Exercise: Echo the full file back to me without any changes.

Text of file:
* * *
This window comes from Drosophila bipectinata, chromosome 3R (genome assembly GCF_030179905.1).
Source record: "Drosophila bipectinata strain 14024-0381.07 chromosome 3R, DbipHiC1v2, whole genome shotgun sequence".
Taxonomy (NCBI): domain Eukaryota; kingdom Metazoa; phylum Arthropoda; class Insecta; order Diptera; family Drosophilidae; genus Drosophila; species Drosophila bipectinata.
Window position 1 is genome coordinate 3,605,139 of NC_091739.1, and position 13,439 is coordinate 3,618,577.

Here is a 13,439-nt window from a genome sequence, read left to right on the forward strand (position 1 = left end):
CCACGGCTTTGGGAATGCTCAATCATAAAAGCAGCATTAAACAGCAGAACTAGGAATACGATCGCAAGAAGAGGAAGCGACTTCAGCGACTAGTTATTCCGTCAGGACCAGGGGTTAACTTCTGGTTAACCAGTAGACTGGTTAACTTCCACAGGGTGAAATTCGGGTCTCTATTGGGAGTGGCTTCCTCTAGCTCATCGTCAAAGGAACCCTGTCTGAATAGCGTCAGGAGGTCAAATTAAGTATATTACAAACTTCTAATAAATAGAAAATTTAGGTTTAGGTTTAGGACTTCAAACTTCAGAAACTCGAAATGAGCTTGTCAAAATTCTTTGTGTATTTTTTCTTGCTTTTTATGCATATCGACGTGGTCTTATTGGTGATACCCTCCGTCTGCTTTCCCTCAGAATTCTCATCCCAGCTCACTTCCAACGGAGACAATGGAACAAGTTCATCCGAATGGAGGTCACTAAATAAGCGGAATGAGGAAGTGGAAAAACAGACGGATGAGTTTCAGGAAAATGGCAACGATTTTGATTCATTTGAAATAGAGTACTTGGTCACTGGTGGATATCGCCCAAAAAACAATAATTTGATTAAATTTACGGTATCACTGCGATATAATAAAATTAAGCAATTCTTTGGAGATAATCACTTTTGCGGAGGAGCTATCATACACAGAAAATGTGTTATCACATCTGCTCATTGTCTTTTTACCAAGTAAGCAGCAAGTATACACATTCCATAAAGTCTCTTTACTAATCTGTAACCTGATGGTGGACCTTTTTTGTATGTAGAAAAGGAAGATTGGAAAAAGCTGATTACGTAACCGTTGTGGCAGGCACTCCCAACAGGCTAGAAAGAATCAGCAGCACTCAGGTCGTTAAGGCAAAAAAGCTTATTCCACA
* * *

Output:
This window comes from Drosophila bipectinata, chromosome 3R (genome assembly GCF_030179905.1).
Source record: "Drosophila bipectinata strain 14024-0381.07 chromosome 3R, DbipHiC1v2, whole genome shotgun sequence".
Taxonomy (NCBI): domain Eukaryota; kingdom Metazoa; phylum Arthropoda; class Insecta; order Diptera; family Drosophilidae; genus Drosophila; species Drosophila bipectinata.
Window position 1 is genome coordinate 3,605,139 of NC_091739.1, and position 13,439 is coordinate 3,618,577.

Here is a 13,439-nt window from a genome sequence, read left to right on the forward strand (position 1 = left end):
CCACGGCTTTGGGAATGCTCAATCATAAAAGCAGCATTAAACAGCAGAACTAGGAATACGATCGCAAGAAGAGGAAGCGACTTCAGCGACTAGTTATTCCGTCAGGACCAGGGGTTAACTTCTGGTTAACCAGTAGACTGGTTAACTTCCACAGGGTGAAATTCGGGTCTCTATTGGGAGTGGCTTCCTCTAGCTCATCGTCAAAGGAACCCTGTCTGAATAGCGTCAGGAGGTCAAATTAAGTATATTACAAACTTCTAATAAATAGAAAATTTAGGTTTAGGTTTAGGACTTCAAACTTCAGAAACTCGAAATGAGCTTGTCAAAATTCTTTGTGTATTTTTTCTTGCTTTTTATGCATATCGACGTGGTCTTATTGGTGATACCCTCCGTCTGCTTTCCCTCAGAATTCTCATCCCAGCTCACTTCCAACGGAGACAATGGAACAAGTTCATCCGAATGGAGGTCACTAAATAAGCGGAATGAGGAAGTGGAAAAACAGACGGATGAGTTTCAGGAAAATGGCAACGATTTTGATTCATTTGAAATAGAGTACTTGGTCACTGGTGGATATCGCCCAAAAAACAATAATTTGATTAAATTTACGGTATCACTGCGATATAATAAAATTAAGCAATTCTTTGGAGATAATCACTTTTGCGGAGGAGCTATCATACACAGAAAATGTGTTATCACATCTGCTCATTGTCTTTTTACCAAGTAAGCAGCAAGTATACACATTCCATAAAGTCTCTTTACTAATCTGTAACCTGATGGTGGACCTTTTTTGTATGTAGAAAAGGAAGATTGGAAAAAGCTGATTACGTAACCGTTGTGGCAGGCACTCCCAACAGGCTAGAAAGAATCAGCAGCACTCAGGTCGTTAAGGCAAAAAAGCTTATTCCACA